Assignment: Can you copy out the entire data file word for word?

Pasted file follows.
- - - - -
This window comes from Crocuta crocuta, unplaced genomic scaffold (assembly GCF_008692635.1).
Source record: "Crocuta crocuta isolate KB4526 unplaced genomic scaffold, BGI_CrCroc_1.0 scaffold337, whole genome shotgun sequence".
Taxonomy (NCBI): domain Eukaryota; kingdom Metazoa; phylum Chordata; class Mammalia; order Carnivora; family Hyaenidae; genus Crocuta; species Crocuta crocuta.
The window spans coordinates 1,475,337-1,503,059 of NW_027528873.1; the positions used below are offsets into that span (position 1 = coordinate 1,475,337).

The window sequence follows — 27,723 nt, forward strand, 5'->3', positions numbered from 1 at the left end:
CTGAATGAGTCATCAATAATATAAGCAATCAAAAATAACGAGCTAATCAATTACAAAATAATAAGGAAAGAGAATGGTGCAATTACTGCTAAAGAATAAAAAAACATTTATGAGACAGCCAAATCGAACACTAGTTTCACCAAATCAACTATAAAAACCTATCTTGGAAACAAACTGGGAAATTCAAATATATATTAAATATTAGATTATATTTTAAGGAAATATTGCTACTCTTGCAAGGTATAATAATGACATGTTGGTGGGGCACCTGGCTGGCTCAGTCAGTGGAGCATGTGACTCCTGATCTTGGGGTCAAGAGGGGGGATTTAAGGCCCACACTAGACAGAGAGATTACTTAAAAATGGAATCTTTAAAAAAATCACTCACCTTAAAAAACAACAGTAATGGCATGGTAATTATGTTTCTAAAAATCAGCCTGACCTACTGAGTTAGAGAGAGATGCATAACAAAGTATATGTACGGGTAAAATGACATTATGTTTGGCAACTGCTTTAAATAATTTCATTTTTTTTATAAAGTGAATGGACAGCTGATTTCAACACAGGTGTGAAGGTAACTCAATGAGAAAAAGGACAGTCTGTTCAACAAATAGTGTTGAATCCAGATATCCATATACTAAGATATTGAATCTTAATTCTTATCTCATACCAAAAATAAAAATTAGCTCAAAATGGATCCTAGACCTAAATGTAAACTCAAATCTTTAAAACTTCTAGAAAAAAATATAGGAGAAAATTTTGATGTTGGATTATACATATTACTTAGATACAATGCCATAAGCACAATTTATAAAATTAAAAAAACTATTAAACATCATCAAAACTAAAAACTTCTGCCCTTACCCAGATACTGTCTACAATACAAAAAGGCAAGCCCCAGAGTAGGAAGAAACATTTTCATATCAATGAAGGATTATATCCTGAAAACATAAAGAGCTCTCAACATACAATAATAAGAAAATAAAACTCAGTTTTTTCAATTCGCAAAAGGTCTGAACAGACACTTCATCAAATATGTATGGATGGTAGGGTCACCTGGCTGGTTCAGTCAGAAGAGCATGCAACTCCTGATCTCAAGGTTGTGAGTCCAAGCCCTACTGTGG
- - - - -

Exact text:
This window comes from Crocuta crocuta, unplaced genomic scaffold (assembly GCF_008692635.1).
Source record: "Crocuta crocuta isolate KB4526 unplaced genomic scaffold, BGI_CrCroc_1.0 scaffold337, whole genome shotgun sequence".
Taxonomy (NCBI): domain Eukaryota; kingdom Metazoa; phylum Chordata; class Mammalia; order Carnivora; family Hyaenidae; genus Crocuta; species Crocuta crocuta.
The window spans coordinates 1,475,337-1,503,059 of NW_027528873.1; the positions used below are offsets into that span (position 1 = coordinate 1,475,337).

The window sequence follows — 27,723 nt, forward strand, 5'->3', positions numbered from 1 at the left end:
CTGAATGAGTCATCAATAATATAAGCAATCAAAAATAACGAGCTAATCAATTACAAAATAATAAGGAAAGAGAATGGTGCAATTACTGCTAAAGAATAAAAAAACATTTATGAGACAGCCAAATCGAACACTAGTTTCACCAAATCAACTATAAAAACCTATCTTGGAAACAAACTGGGAAATTCAAATATATATTAAATATTAGATTATATTTTAAGGAAATATTGCTACTCTTGCAAGGTATAATAATGACATGTTGGTGGGGCACCTGGCTGGCTCAGTCAGTGGAGCATGTGACTCCTGATCTTGGGGTCAAGAGGGGGGATTTAAGGCCCACACTAGACAGAGAGATTACTTAAAAATGGAATCTTTAAAAAAATCACTCACCTTAAAAAACAACAGTAATGGCATGGTAATTATGTTTCTAAAAATCAGCCTGACCTACTGAGTTAGAGAGAGATGCATAACAAAGTATATGTACGGGTAAAATGACATTATGTTTGGCAACTGCTTTAAATAATTTCATTTTTTTTATAAAGTGAATGGACAGCTGATTTCAACACAGGTGTGAAGGTAACTCAATGAGAAAAAGGACAGTCTGTTCAACAAATAGTGTTGAATCCAGATATCCATATACTAAGATATTGAATCTTAATTCTTATCTCATACCAAAAATAAAAATTAGCTCAAAATGGATCCTAGACCTAAATGTAAACTCAAATCTTTAAAACTTCTAGAAAAAAATATAGGAGAAAATTTTGATGTTGGATTATACATATTACTTAGATACAATGCCATAAGCACAATTTATAAAATTAAAAAAACTATTAAACATCATCAAAACTAAAAACTTCTGCCCTTACCCAGATACTGTCTACAATACAAAAAGGCAAGCCCCAGAGTAGGAAGAAACATTTTCATATCAATGAAGGATTATATCCTGAAAACATAAAGAGCTCTCAACATACAATAATAAGAAAATAAAACTCAGTTTTTTCAATTCGCAAAAGGTCTGAACAGACACTTCATCAAATATGTATGGATGGTAGGGTCACCTGGCTGGTTCAGTCAGAAGAGCATGCAACTCCTGATCTCAAGGTTGTGAGTCCAAGCCCTACTGTGG